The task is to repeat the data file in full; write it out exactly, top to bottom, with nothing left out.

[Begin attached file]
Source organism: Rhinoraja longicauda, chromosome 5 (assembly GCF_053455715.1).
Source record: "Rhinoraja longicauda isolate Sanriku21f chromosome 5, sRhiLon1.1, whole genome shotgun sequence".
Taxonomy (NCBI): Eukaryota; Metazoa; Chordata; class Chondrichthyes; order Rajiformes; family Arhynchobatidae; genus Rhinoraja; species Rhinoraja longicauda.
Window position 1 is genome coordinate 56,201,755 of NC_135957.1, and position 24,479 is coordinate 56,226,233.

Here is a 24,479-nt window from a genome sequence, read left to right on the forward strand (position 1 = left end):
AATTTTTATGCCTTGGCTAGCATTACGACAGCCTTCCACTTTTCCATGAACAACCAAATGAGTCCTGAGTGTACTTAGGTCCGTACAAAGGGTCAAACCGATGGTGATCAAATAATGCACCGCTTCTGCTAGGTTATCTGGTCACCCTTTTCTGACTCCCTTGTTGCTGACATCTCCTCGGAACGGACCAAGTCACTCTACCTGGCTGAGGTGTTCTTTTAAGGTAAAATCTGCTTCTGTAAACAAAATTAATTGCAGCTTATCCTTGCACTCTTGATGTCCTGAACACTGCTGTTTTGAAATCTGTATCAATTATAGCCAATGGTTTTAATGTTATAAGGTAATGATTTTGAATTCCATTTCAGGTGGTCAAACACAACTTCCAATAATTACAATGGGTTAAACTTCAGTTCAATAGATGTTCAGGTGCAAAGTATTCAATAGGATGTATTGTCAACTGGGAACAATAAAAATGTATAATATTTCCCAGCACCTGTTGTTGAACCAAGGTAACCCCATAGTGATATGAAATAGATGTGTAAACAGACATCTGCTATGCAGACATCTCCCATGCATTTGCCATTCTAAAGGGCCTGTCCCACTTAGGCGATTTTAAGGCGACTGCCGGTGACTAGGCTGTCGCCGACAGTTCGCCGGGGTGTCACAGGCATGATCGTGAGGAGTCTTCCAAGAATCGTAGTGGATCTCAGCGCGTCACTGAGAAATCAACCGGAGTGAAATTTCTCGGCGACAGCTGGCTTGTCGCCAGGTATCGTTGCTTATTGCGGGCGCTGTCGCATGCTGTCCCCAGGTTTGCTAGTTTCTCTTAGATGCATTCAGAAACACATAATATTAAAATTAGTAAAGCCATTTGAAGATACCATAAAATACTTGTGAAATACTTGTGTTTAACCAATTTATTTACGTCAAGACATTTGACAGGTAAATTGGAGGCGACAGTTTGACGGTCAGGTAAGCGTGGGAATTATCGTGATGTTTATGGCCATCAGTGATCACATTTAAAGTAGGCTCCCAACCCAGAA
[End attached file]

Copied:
Source organism: Rhinoraja longicauda, chromosome 5 (assembly GCF_053455715.1).
Source record: "Rhinoraja longicauda isolate Sanriku21f chromosome 5, sRhiLon1.1, whole genome shotgun sequence".
Taxonomy (NCBI): Eukaryota; Metazoa; Chordata; class Chondrichthyes; order Rajiformes; family Arhynchobatidae; genus Rhinoraja; species Rhinoraja longicauda.
Window position 1 is genome coordinate 56,201,755 of NC_135957.1, and position 24,479 is coordinate 56,226,233.

Here is a 24,479-nt window from a genome sequence, read left to right on the forward strand (position 1 = left end):
AATTTTTATGCCTTGGCTAGCATTACGACAGCCTTCCACTTTTCCATGAACAACCAAATGAGTCCTGAGTGTACTTAGGTCCGTACAAAGGGTCAAACCGATGGTGATCAAATAATGCACCGCTTCTGCTAGGTTATCTGGTCACCCTTTTCTGACTCCCTTGTTGCTGACATCTCCTCGGAACGGACCAAGTCACTCTACCTGGCTGAGGTGTTCTTTTAAGGTAAAATCTGCTTCTGTAAACAAAATTAATTGCAGCTTATCCTTGCACTCTTGATGTCCTGAACACTGCTGTTTTGAAATCTGTATCAATTATAGCCAATGGTTTTAATGTTATAAGGTAATGATTTTGAATTCCATTTCAGGTGGTCAAACACAACTTCCAATAATTACAATGGGTTAAACTTCAGTTCAATAGATGTTCAGGTGCAAAGTATTCAATAGGATGTATTGTCAACTGGGAACAATAAAAATGTATAATATTTCCCAGCACCTGTTGTTGAACCAAGGTAACCCCATAGTGATATGAAATAGATGTGTAAACAGACATCTGCTATGCAGACATCTCCCATGCATTTGCCATTCTAAAGGGCCTGTCCCACTTAGGCGATTTTAAGGCGACTGCCGGTGACTAGGCTGTCGCCGACAGTTCGCCGGGGTGTCACAGGCATGATCGTGAGGAGTCTTCCAAGAATCGTAGTGGATCTCAGCGCGTCACTGAGAAATCAACCGGAGTGAAATTTCTCGGCGACAGCTGGCTTGTCGCCAGGTATCGTTGCTTATTGCGGGCGCTGTCGCATGCTGTCCCCAGGTTTGCTAGTTTCTCTTAGATGCATTCAGAAACACATAATATTAAAATTAGTAAAGCCATTTGAAGATACCATAAAATACTTGTGAAATACTTGTGTTTAACCAATTTATTTACGTCAAGACATTTGACAGGTAAATTGGAGGCGACAGTTTGACGGTCAGGTAAGCGTGGGAATTATCGTGATGTTTATGGCCATCAGTGATCACATTTAAAGTAGGCTCCCAACCCAGAA